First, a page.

Walking To School In The 80s

school zone ahead sign
  Reading time 6 minutes

Walking To School

Today, it is almost taboo to allow your children to walk to school, and that got me thinking about walking to school as a child. For Kindergarten and First grade, I rode a bus to school, but that school was over 10 miles away (as the crow flies) on the other side of town. In fact, we took the Interstate expressway to get there, so I don’t think walking would be a good idea. That school was closed in 1978 and has since been demolished, but I did get the opportunity to go there for a few hours while I was in high school for something.

Grades 2-6 were in a new location for me, as my family moved to a new house. This school was 8½ blocks away and me, Mike, Angie, and Brent along with a few others here and there, walked it every single day. I would meet Mike and Angie at the end of my block and we would pick up Brent another block down the road. We walked it in the rain, in the snow, it didn’t matter, we walked it. And to be 100% honest, if I had to do it all over again and I had the choice of a bus or maybe being dropped off my car, I would choose walking it. Some of my greatest (and one of my worst) childhood memories were from walking to and from school every day. In 5th and 6th grade I was on the safety patrol and I was a crossing guard on one of the roads close to the school. We were there to help the lower grades cross the roads safely.

One of my worst memories was the day that my best friend Brent got hit by a car, crossing a busy road in front of his house. There was an adult crossing guard (police as it was a really busy road) about a half mile away down the road, but they were usually gone by the time the safety patrol had finished. Brent was a runner and he ran across the road, taking a stupid chance and got hit by a little sports car, sending him flying through the air. It was devastating, and I ran to his house to get help. He survived and we are friends still today, but he had a long road to recovery back then.

Grades 7 was at another school (Junior High) that was 10 blocks away and we would walk that every day, picking up more friends along the way. We had to walk right past the elementary school to get there, so that was strange at times. But on the way home, we would stop at this local drug store and play video games for a while and often get some junk food. I remember playing Battle Zone and Defender all the time.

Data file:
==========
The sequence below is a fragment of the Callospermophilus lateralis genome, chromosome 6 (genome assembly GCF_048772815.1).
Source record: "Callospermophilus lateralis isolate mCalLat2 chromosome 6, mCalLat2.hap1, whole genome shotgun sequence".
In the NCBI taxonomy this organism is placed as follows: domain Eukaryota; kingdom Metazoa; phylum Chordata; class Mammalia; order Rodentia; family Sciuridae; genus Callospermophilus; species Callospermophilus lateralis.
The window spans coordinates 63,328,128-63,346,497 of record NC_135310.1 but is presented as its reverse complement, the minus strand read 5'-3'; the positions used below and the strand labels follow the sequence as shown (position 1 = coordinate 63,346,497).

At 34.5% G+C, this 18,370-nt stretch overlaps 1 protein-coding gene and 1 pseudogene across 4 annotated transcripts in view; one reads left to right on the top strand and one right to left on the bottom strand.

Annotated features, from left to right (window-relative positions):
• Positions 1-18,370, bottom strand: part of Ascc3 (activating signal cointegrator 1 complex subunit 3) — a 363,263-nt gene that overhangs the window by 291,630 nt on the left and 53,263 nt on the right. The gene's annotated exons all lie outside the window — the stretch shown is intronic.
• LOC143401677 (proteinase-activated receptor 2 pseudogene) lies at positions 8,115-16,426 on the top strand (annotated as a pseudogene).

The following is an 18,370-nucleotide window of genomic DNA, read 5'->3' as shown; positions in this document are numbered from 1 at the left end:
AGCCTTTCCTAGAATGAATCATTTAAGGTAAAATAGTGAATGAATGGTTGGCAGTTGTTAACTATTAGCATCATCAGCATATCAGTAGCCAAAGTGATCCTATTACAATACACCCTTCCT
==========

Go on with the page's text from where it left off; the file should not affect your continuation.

Atari Battle Zone arcade game

My family moved out of town midway through my 8th-grade year, so I was at a different much smaller school. That school was about 5½ miles from my new home, so I rode the bus most of the time. I did catch a ride a few times and even walked it once.

Grades 9-12 were at the high school that was joined to the junior high school. I again rode the bus most of the time. I did walk it several times when my sister neglected to pick me up or practice lasted longer than normal. When I walked the train tracks were the most direct route and would cut about 1½ miles off the walk. I rode my bike a few times and rode my moped a bunch of times. But walking wasn’t usually an issue, it was just how things were and you did what you had to do. I wasn’t alone, I knew others that walked it as well. If the parents were not available, and no one was around to drive, you just walked. We didn’t have cell phones so you called the one or two numbers you knew and that is it.

Once I got my driver’s license I drove every day unless my car was acting up and then I either caught a ride or rode the bus. I really hated riding the bus. For some reason, there was always someone in the back of the bus who was college-aged and making trouble all the time. They were still in high school, they just got held back a bunch, they were like 21 when I graduated and they were in 11th grade, lol. I’m sure his parents must have been proud.

I think the only school that is still standing is the elementary school that I walked to. The rest are long gone, how sad.
My Old High School

Leave a comment

This site uses Akismet to reduce spam. Learn how your comment data is processed.